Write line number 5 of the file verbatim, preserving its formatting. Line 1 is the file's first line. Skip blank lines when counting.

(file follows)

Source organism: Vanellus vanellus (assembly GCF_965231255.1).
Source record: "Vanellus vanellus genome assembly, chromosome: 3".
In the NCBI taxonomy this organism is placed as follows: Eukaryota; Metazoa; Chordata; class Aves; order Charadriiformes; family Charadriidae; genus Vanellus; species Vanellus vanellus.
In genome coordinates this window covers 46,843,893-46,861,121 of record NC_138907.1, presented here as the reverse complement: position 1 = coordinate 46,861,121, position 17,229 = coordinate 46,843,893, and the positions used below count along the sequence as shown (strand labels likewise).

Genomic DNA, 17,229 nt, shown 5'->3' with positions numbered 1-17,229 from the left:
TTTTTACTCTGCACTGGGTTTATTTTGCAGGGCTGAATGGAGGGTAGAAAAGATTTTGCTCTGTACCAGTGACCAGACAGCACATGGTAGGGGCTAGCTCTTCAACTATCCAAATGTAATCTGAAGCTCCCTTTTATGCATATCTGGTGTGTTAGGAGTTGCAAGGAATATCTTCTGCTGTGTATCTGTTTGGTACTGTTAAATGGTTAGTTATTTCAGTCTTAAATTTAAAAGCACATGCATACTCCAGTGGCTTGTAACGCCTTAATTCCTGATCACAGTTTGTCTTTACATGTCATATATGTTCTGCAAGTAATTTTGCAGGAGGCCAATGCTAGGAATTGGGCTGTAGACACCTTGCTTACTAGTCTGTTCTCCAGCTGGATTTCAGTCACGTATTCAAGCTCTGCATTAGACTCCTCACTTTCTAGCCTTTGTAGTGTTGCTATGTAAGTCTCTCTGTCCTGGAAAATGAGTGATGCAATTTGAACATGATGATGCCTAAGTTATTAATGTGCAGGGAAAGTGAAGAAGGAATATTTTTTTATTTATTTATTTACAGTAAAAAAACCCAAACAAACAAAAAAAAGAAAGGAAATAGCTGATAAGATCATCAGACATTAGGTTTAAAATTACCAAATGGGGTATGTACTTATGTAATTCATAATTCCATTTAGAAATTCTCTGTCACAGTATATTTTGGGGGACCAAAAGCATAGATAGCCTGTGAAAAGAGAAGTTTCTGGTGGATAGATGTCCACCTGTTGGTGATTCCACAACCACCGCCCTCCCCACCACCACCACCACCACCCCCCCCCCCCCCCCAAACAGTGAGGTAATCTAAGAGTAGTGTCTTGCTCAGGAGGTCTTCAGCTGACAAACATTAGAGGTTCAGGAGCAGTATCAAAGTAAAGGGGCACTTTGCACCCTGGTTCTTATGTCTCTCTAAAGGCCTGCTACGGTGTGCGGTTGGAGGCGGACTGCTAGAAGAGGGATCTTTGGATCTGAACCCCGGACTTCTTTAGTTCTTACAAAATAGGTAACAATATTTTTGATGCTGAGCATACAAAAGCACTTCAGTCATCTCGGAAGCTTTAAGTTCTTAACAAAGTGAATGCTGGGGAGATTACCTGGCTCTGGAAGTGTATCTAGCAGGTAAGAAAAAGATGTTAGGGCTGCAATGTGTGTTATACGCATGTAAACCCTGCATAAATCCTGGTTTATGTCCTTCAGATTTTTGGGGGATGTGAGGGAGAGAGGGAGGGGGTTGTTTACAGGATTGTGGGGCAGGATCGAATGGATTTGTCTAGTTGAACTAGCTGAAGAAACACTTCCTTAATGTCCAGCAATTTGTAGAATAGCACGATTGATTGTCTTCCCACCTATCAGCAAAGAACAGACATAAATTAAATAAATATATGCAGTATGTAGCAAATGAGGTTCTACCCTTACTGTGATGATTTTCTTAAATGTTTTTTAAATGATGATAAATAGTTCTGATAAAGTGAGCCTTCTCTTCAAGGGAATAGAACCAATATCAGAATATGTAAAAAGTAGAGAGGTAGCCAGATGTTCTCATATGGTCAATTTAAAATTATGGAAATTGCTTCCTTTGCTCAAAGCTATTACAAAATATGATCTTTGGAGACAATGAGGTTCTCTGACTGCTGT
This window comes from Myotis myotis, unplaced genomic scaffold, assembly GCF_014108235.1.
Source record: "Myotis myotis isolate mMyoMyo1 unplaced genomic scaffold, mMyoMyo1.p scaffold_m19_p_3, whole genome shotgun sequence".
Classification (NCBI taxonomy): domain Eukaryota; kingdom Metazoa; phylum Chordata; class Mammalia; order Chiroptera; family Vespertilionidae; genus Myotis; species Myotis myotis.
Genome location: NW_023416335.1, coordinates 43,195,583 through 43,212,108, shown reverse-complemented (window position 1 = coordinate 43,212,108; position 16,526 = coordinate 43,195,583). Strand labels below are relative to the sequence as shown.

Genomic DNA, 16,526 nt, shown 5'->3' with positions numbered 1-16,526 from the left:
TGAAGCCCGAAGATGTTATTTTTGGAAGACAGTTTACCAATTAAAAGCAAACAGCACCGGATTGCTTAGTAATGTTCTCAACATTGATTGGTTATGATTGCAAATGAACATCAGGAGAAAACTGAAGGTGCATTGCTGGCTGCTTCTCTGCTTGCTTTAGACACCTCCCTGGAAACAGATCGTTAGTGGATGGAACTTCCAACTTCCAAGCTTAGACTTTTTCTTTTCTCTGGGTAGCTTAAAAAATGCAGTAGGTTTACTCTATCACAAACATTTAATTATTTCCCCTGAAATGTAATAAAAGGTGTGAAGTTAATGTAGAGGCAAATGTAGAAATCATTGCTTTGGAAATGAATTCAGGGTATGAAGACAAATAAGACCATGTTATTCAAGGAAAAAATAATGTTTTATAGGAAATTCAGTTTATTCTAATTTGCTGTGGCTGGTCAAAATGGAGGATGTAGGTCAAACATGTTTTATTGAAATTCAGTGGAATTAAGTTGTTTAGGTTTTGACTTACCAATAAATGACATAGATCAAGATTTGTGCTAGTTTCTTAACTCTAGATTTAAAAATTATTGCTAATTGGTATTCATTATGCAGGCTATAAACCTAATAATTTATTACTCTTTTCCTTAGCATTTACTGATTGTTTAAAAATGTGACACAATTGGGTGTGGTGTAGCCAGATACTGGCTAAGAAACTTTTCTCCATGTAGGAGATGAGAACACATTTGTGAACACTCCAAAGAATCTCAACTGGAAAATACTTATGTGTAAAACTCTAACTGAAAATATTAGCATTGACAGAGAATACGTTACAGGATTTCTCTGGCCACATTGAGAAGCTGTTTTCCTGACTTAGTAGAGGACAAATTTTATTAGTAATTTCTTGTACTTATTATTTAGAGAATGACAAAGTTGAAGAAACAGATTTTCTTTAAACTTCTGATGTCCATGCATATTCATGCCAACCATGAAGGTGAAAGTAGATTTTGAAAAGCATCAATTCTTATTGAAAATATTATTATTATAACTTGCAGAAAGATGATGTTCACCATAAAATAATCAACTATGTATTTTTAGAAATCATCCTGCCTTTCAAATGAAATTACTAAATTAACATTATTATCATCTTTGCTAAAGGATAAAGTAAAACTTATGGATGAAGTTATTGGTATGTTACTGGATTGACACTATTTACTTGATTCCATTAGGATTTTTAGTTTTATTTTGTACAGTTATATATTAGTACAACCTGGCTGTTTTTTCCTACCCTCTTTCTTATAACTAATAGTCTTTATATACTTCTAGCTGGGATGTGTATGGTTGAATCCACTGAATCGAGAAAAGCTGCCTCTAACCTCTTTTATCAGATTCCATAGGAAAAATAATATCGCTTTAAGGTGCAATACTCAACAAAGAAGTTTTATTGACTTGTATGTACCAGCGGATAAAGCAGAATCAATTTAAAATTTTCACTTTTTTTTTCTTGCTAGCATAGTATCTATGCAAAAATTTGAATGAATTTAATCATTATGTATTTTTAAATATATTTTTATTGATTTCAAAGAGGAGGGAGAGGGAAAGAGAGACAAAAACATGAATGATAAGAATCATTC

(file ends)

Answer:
Genomic DNA, 17,229 nt, shown 5'->3' with positions numbered 1-17,229 from the left: